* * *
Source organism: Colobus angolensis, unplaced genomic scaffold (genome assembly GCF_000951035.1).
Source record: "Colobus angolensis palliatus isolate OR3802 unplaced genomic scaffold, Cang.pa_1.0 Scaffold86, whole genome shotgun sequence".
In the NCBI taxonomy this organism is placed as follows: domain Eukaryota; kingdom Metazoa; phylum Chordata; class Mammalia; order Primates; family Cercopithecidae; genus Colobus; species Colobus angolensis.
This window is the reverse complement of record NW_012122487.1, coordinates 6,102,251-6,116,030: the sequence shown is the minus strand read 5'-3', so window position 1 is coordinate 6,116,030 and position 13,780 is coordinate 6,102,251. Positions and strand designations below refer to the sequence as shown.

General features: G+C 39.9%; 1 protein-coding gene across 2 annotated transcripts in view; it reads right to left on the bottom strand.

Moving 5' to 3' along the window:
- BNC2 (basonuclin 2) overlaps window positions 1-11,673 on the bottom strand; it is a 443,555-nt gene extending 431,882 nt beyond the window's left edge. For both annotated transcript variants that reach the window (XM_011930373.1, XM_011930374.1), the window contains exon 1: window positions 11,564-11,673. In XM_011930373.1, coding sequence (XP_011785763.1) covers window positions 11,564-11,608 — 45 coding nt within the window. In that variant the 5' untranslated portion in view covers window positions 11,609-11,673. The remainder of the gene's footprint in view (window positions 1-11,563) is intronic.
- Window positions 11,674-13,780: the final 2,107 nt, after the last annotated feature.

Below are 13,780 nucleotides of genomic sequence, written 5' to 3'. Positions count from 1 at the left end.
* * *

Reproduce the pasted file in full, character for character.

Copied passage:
Source organism: Colobus angolensis, unplaced genomic scaffold (genome assembly GCF_000951035.1).
Source record: "Colobus angolensis palliatus isolate OR3802 unplaced genomic scaffold, Cang.pa_1.0 Scaffold86, whole genome shotgun sequence".
In the NCBI taxonomy this organism is placed as follows: domain Eukaryota; kingdom Metazoa; phylum Chordata; class Mammalia; order Primates; family Cercopithecidae; genus Colobus; species Colobus angolensis.
This window is the reverse complement of record NW_012122487.1, coordinates 6,102,251-6,116,030: the sequence shown is the minus strand read 5'-3', so window position 1 is coordinate 6,116,030 and position 13,780 is coordinate 6,102,251. Positions and strand designations below refer to the sequence as shown.

General features: G+C 39.9%; 1 protein-coding gene across 2 annotated transcripts in view; it reads right to left on the bottom strand.

Moving 5' to 3' along the window:
- BNC2 (basonuclin 2) overlaps window positions 1-11,673 on the bottom strand; it is a 443,555-nt gene extending 431,882 nt beyond the window's left edge. For both annotated transcript variants that reach the window (XM_011930373.1, XM_011930374.1), the window contains exon 1: window positions 11,564-11,673. In XM_011930373.1, coding sequence (XP_011785763.1) covers window positions 11,564-11,608 — 45 coding nt within the window. In that variant the 5' untranslated portion in view covers window positions 11,609-11,673. The remainder of the gene's footprint in view (window positions 1-11,563) is intronic.
- Window positions 11,674-13,780: the final 2,107 nt, after the last annotated feature.

Below are 13,780 nucleotides of genomic sequence, written 5' to 3'. Positions count from 1 at the left end.